The backscatter shield reduced operator's radiation dose at the hand level of X-ray tubehead to 23 - 32%, the lead gloves to 26 - 31%, and long cone to 48 - 52%. And the backscatter shield reduced operator's radiation dose at the operator's chest and waist levels to 0.1 - 37%.
When portable dental X-ray systems are used, it is recommended to select X-ray machine attached with a backscatter shield and a long cone and to wear the lead gloves.
Dental digital radiography; Portable dental X-ray; Radiation dosage; Radiation protection
In digital radiography we are now able to electronically collimate images after acquisition. This may seem convenient in paediatric imaging, but we have to be aware that electronic collimation has two major downsides. Electronic collimation implicates that the original field size should have been smaller and the child has been exposed to unnecessary radiation. Also, by use of electronic collimation, potentially important information may be lost. The “silver lining”, denoting the X-ray beam collimation, can serve as a useful radiation protection instrument to check for proper field size and detect unnecessary exposure. Furthermore, the silver lining confirms all exposed anatomy is shown in the final image, and thus may also serve as a quality assurance instrument as the patient has the right to all acquired information.
• The ability to electronically collimate an image after acquisition may serve to enhance contrast in the region of interest.
• The ability to electronically collimate an image after acquisition carries the risk of overexposure.
• The ability to electronically collimate an image after acquisition carries the risk of losing important information.
• The silver lining can serve as a quality control instrument for proper collimation.
• The patient has the right to all information obtained during an X-ray examination.
Paediatrics; Radiation protection; Digital radiography; Radiographic image enhancement; Patient rights
During the last 15 years, developments in X-ray technologies have substantially improved the ability of practitioners to treat patients using fluoroscopically guided interventional techniques. Many of these procedures require a greater use of fluoroscopy and more recording of images. This increases the potential for radiation-induced dermatitis and epilation, as well as severe radiation-induced burns to patients. Many fluoroscope operators are untrained in radiation management and do not realize that these procedures increase the risk of radiation injury and radiation-induced cancer in personnel as well as patients. The hands of long-time fluoroscope operators in some cases exhibit radiation damage—especially when sound radiation protection practices have not been followed. In response, the Center for Devices and Radiological Health of the United States Food and Drug Administration has issued an Advisory calling for proper training of operators. Hospitals and administrators need to support and enforce the need for this training by requiring documentation of credentials in radiation management as a prerequisite for obtaining fluoroscopy privileges. A concerted effort on the part of professional medical organizations and regulatory agencies will be required to train fluoroscopy users to prevent physicians from unwittingly imparting serious radiation injuries to their patients.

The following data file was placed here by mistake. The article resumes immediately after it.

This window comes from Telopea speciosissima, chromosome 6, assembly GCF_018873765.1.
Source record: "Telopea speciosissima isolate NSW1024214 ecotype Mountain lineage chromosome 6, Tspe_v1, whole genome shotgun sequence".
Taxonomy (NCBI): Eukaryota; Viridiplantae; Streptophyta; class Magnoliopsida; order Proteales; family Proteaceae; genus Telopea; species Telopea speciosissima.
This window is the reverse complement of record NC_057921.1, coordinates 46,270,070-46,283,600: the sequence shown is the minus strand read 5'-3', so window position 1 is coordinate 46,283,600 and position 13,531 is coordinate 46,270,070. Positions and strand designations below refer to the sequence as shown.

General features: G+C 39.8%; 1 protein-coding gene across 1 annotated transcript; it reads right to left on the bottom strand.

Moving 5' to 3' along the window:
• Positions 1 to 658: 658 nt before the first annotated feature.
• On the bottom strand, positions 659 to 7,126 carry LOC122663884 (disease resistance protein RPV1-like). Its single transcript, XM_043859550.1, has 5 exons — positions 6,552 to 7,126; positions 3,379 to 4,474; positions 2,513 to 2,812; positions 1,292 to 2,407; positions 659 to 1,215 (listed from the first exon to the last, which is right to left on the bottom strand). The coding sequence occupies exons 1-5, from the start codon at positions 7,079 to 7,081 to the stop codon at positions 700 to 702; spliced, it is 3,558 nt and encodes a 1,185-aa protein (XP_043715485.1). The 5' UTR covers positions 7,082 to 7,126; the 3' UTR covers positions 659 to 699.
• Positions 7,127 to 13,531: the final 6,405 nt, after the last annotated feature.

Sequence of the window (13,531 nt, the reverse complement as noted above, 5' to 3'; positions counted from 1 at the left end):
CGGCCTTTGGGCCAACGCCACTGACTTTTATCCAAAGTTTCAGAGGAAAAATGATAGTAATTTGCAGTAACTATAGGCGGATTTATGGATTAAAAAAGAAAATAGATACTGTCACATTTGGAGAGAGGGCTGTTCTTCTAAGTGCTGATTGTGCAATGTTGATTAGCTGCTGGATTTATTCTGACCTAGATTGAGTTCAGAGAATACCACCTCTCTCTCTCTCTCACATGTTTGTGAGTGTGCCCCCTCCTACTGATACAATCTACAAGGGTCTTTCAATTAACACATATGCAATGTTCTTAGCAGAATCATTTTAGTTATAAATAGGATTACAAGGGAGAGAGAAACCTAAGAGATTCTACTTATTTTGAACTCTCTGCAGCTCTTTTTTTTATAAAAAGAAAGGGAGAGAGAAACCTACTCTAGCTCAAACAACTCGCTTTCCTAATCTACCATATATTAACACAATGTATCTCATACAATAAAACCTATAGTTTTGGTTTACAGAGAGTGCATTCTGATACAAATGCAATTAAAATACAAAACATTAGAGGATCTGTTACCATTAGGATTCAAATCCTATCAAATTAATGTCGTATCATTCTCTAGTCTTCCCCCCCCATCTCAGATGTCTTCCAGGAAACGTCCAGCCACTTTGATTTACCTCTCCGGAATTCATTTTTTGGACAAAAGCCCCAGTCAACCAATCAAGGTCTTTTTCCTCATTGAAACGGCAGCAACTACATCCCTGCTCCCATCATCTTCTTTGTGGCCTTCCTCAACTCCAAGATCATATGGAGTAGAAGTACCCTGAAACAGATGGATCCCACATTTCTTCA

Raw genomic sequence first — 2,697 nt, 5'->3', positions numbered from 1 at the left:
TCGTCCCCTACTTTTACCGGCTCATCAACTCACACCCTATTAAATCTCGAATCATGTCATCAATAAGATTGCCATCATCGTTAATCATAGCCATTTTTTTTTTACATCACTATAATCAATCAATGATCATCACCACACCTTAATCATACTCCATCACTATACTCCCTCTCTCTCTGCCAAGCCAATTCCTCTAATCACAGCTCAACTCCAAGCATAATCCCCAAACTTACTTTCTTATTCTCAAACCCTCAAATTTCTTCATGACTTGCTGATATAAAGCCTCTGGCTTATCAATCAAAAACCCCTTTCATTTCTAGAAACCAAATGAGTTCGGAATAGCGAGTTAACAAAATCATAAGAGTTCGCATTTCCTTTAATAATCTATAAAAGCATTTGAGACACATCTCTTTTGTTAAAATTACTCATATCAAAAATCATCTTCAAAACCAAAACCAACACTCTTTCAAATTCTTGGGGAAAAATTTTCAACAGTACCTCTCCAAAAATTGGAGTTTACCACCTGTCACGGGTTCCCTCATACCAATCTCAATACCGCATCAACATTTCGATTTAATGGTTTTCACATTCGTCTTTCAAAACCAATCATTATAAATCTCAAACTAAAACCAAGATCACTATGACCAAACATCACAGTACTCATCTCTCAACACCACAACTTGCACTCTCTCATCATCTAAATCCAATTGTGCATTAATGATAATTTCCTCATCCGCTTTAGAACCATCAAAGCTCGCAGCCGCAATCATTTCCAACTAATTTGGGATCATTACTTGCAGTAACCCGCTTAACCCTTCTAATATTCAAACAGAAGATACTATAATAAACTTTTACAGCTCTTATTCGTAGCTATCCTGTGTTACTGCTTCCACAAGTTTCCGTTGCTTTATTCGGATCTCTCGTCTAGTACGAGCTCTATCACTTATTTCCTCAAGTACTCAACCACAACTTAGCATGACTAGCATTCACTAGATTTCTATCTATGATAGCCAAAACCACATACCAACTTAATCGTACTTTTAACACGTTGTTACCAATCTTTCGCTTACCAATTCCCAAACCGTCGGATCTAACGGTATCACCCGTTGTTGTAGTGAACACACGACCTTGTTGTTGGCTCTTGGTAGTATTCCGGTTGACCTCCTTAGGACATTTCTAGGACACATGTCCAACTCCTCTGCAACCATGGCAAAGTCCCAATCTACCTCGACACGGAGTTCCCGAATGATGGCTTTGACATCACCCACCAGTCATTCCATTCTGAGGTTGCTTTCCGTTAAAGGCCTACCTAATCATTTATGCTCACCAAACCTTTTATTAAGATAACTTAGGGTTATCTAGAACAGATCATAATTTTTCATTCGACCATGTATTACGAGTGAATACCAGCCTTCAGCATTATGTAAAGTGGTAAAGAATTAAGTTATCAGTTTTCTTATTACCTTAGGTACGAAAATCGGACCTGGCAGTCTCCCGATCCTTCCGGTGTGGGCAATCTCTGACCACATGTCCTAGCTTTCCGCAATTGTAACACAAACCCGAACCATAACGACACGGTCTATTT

Credentialing fluoroscopist; Fluoroscopist radiation dose
The aim of this study was to determine any increase in the incidence of cone cut errors that adversely affected diagnostic yield resulting in more retakes using rectangular collimation with film holders in bitewing radiography. Comparisons were also made with other positioning errors that occurred when bitewings were taken with circular collimation, with and without film holders.